It will become necessary for companies to maintain and provide to a central register, maintained by Companies House, a detailed register of their beneficial owners. That is those who own or control more than 25% of a company's shares or voting rights or who otherwise exercise control over a company or its management.

 Bearer shares and the opacity of company ownership

It is the intention to prohibit the creation of new bearer shares and those bearer shares already in existence will be required to be surrendered for conversion to registered shares.

 Opaque corporate control through corporate directors

The government intends to prohibit companies becoming the director of other companies. Although there will be limited but specific exemptions.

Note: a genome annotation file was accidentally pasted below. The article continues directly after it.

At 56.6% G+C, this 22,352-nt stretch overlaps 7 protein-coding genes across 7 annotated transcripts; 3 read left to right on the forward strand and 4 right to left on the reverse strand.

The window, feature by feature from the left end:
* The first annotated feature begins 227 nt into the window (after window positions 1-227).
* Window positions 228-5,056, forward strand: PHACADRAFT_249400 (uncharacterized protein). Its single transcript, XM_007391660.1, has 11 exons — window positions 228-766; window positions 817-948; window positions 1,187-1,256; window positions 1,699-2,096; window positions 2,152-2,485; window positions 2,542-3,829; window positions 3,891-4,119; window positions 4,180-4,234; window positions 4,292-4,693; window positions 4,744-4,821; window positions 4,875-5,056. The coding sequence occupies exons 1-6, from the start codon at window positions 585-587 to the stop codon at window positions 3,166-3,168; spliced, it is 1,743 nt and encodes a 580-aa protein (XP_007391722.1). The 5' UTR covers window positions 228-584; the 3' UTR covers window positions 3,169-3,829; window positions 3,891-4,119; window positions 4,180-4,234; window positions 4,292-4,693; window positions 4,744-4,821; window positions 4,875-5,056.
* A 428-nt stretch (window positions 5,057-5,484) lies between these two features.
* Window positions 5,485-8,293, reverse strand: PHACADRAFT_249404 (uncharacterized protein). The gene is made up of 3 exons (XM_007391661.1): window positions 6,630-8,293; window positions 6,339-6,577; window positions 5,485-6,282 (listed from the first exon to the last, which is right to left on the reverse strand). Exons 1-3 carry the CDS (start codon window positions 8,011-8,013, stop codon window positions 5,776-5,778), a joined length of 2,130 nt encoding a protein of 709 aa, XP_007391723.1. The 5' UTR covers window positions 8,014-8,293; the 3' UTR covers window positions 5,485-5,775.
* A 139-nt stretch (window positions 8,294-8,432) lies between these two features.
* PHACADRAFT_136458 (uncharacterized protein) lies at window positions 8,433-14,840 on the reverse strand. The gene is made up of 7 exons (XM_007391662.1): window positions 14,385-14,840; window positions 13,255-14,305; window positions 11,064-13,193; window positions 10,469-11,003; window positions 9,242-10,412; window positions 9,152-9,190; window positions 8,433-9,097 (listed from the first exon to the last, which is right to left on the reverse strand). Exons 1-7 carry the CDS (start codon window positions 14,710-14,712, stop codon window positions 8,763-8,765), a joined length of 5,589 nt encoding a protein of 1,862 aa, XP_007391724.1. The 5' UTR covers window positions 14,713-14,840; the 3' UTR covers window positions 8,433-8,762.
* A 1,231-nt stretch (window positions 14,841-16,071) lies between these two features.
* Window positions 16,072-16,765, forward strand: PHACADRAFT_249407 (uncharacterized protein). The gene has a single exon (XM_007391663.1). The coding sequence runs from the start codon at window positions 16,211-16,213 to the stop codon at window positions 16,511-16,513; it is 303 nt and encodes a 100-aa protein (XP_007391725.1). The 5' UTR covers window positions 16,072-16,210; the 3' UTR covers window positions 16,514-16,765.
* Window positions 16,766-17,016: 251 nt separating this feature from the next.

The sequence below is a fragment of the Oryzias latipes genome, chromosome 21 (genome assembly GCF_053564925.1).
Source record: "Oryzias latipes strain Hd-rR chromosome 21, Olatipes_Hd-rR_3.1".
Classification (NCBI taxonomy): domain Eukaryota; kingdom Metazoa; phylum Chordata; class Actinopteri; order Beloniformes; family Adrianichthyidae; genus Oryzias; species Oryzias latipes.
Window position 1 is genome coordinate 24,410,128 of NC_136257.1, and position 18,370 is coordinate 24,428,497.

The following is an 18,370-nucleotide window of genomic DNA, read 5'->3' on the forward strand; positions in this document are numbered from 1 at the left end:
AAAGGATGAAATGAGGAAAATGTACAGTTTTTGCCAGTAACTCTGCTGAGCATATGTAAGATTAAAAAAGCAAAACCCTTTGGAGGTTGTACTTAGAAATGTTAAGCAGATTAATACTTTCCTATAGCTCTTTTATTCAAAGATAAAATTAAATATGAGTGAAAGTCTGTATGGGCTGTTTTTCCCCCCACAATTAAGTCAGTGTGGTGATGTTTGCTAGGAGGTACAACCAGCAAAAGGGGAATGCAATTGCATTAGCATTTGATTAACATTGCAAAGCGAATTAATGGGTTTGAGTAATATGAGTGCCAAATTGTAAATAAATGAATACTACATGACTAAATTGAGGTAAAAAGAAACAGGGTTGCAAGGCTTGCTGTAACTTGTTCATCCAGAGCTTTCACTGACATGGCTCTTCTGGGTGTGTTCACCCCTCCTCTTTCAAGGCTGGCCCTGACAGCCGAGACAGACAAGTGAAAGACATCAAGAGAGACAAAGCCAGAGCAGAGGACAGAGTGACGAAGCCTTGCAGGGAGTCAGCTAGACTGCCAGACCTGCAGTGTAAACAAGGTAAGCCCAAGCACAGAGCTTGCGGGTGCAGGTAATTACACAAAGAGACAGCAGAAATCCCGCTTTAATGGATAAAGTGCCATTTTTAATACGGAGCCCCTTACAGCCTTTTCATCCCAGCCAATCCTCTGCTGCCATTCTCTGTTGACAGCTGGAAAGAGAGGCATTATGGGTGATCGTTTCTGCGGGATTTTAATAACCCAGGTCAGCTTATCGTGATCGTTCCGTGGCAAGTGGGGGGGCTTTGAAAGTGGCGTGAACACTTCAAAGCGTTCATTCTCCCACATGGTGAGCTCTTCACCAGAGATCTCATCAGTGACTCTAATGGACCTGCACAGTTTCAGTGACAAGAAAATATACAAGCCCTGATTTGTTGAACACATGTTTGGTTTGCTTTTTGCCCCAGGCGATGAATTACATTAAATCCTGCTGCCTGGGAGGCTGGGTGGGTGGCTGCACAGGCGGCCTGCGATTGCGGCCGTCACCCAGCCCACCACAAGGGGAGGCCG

Opaque corporate control through irresponsible 'front' directors

There will be a move with new legislation to improve the standard of information available in regard to directors' statutory duties to increase awareness by directors' of the duties that they have and the government will seek to ensure that the courts are required to take account of any statutory breaches.

 Updating the directors' disqualification regime

The government intends to change the legislation around directors' disqualification by updating the schedule of matters of unfitness with a 'new, broader and more generic' provision. This will set out the factors that the Insolvency Service and ultimately the courts will consider when determining whether an individual should be disqualified.

It is also proposed that legislation is changed to take into account overseas misconduct and to be able to take into account company criminal offences committed overseas. It is also intended to increase the time limit for instituting proceedings from two to three years.